Around the trig point- photo Angrybloke2000

We turn around the trig and its flat across peat bog. I know that this is the high point and everything from here on is downhill, (give or take), and it is very very well flagged as well. Gathering pace as I get my breath back I haul in the guy with the X-talons on. So he isn’t as good on the peat as I suspected he might be. Within a minute I am almost at the point where I’m being held up by him, we are weaving a bit as the trod isn’t just a single defined path, sometimes I make a good decision which brings me closer, sometimes he makes a slightly better one, time to go, and I make the move. Stretching out a bit over the bog, I overtake him, and am a bit concerned that he is going to come back. No such thing. Soon I am off by myself on the peat moors, and apart from the flags and the marshals I might as well be on my own.
Very soon I see just how far ahead of me the next runners are. Crikey- that’s got to be at least, I dunno, 300 metres. Just keep it up. I go over the moor, and it just keeps on going. I know Yellowslacks is in a bit, but am astonished that the trod keeps going. And going. A little bit concerned now as I’m not sure how much energy I have left, I finally see Andy come into view, and the sharp descent into the stream, and back up out again. Now its down to Dog rock and Yellowslacks. Not my favourite bit of running.

There is a lot of sticky up rock and debris all over the place, which makes it not the greatest ground cover for fast running. I keep at it, heart hammering away, and bizarrely enough I see a runner in front of me, he must be tiring. I go slightly faster, but not wanting to burn out, keep it sensible. This is a long section, and as much as you want it to end, it just keeps going. I pass a few walkers, by now I must be a real sight, no top, knackered, feeling a bit ill from the exertion and generally the worse for wear. Sandra is at Dog rock and I’m catching the guy ahead of me, but I’m really concerned about everything that I CAN’T hear behind. Where are they all? Is there someone making a sneak attack? Don’t look back.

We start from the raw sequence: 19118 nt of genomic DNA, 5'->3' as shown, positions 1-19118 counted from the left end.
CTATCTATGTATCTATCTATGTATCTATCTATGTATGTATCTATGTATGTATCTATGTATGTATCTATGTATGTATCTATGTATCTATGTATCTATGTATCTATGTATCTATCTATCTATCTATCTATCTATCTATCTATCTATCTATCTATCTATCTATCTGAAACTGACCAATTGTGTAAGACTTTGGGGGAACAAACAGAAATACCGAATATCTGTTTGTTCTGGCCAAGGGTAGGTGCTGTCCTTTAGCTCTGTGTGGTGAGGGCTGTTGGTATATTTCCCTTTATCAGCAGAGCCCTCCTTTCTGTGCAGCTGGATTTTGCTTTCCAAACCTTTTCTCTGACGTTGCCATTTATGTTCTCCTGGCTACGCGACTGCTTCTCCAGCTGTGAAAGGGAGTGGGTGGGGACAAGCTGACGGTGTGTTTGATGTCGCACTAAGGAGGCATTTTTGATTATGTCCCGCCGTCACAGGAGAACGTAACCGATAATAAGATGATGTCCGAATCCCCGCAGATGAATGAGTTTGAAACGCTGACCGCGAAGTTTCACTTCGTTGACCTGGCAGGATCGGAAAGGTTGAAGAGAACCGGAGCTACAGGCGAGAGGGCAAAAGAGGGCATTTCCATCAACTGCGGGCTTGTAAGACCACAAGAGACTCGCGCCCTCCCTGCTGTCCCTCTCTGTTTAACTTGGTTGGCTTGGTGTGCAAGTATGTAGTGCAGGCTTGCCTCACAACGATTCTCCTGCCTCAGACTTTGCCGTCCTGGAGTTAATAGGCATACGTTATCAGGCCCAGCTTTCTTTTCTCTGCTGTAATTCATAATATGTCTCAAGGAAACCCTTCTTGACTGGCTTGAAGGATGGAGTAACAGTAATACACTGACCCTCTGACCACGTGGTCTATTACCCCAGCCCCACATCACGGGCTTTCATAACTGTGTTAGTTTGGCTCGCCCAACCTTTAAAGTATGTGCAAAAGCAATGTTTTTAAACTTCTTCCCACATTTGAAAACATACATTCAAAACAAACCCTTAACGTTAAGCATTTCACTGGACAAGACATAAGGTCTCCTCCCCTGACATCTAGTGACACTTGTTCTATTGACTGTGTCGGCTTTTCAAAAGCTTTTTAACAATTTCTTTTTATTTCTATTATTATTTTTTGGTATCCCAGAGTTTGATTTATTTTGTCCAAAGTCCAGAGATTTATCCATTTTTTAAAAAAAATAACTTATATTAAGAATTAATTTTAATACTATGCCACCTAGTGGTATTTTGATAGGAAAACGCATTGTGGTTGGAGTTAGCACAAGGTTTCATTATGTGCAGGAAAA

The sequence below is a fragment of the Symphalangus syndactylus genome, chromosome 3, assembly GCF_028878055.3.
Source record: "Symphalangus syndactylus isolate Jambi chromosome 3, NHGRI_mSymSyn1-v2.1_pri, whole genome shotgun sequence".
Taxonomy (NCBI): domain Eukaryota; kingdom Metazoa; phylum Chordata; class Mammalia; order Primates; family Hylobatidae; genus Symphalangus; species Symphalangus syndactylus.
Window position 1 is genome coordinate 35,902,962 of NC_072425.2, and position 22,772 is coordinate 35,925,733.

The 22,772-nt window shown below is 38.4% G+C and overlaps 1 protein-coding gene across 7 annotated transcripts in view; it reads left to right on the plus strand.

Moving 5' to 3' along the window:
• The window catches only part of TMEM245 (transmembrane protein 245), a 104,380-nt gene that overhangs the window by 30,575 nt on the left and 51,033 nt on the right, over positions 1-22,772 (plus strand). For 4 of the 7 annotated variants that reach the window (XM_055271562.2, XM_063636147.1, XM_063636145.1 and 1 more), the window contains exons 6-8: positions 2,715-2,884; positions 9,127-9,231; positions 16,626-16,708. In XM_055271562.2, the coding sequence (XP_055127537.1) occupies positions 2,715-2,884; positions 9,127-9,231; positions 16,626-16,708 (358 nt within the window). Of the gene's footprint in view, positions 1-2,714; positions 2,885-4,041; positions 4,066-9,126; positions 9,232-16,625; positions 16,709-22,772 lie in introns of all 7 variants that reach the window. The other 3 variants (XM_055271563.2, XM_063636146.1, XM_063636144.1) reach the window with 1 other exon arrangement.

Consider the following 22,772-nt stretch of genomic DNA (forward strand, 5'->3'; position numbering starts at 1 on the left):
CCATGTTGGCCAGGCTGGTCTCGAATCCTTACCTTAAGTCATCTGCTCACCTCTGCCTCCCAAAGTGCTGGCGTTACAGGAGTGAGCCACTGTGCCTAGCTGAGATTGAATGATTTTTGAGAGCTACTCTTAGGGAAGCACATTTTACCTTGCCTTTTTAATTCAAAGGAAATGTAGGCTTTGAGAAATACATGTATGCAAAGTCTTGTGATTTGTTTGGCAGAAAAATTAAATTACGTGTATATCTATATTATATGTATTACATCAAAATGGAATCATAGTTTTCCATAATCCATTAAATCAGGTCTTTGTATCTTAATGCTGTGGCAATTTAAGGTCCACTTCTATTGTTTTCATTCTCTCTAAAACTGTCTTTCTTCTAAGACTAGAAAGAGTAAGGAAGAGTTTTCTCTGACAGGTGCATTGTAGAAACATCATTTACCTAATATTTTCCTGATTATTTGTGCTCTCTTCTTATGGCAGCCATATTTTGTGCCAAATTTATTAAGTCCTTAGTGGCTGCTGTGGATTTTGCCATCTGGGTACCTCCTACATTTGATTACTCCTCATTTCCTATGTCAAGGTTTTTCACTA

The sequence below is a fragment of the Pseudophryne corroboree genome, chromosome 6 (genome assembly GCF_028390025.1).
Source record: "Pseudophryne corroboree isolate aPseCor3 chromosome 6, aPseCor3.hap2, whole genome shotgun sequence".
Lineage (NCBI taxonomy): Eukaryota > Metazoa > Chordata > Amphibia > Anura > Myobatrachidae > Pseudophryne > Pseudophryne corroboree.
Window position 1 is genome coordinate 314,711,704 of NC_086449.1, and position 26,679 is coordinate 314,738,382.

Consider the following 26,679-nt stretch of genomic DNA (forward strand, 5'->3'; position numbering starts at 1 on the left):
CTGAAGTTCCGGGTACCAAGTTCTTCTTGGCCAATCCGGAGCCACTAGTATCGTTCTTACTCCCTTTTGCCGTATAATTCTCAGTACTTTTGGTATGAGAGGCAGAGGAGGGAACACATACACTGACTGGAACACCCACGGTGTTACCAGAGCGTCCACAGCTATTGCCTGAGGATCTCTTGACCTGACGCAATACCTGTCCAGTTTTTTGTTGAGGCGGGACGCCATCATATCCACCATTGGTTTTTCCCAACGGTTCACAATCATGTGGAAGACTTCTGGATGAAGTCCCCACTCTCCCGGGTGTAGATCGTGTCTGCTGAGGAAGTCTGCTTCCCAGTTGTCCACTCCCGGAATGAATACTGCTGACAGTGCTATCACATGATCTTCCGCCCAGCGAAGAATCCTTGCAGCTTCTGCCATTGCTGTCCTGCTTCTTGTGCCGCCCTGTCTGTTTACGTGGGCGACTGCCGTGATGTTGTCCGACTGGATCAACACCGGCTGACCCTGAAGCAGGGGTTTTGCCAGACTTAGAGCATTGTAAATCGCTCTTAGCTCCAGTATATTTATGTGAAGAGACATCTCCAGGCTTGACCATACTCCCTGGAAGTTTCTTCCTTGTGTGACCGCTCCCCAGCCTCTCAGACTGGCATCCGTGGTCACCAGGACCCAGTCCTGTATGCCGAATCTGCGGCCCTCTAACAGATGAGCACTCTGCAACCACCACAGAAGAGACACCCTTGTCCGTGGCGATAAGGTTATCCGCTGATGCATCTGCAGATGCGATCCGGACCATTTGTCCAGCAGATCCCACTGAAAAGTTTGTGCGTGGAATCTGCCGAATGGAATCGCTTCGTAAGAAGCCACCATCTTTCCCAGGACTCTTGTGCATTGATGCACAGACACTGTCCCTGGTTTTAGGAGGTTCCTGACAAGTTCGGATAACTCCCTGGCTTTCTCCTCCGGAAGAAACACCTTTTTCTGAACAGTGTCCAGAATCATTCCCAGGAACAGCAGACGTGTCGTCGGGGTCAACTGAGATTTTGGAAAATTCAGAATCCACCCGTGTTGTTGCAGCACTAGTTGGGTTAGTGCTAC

Not looking quite so comfy on the descent Photo- Geoff

We go down the hill, me chasing this guy, still a way ahead. He stops to do up a shoe lace, and is up again, 40 yards ahead. Ah, I didn’t need that kind of advantage, I was catching him anyway. Still, it makes it easier. 500 yards later, he’s down again, tying it up, again. I feel like stopping and giving him a head start chance so that I can actually catch him fair and square, but realise that if I did that, I’d get caught by the guys behind me. So I pass him thinking… you really need to tie those up properly this time.

On and on, down and down. Past a couple more people with cameras, over the stile, down, is this guy catching me? I’m really hurting and dreading the final 300 metres down the bridleway. No one in front of me, over the last stile and its down Lightside. I’m getting a stitch and I can’t go as fast as I want. My roclites seemed to be giving me enough grip, but I was bumbling down it like a newbie. Fatigue was beginning to take its toll. I’ve done this hill a few times as a hill rep place, and I always feel like hell when descending- today was no different. Down, through the gate and slam, it closes. I plunge down the path, waiting to hear a report from the gate as someone else comes through. I hear nothing, that’s good.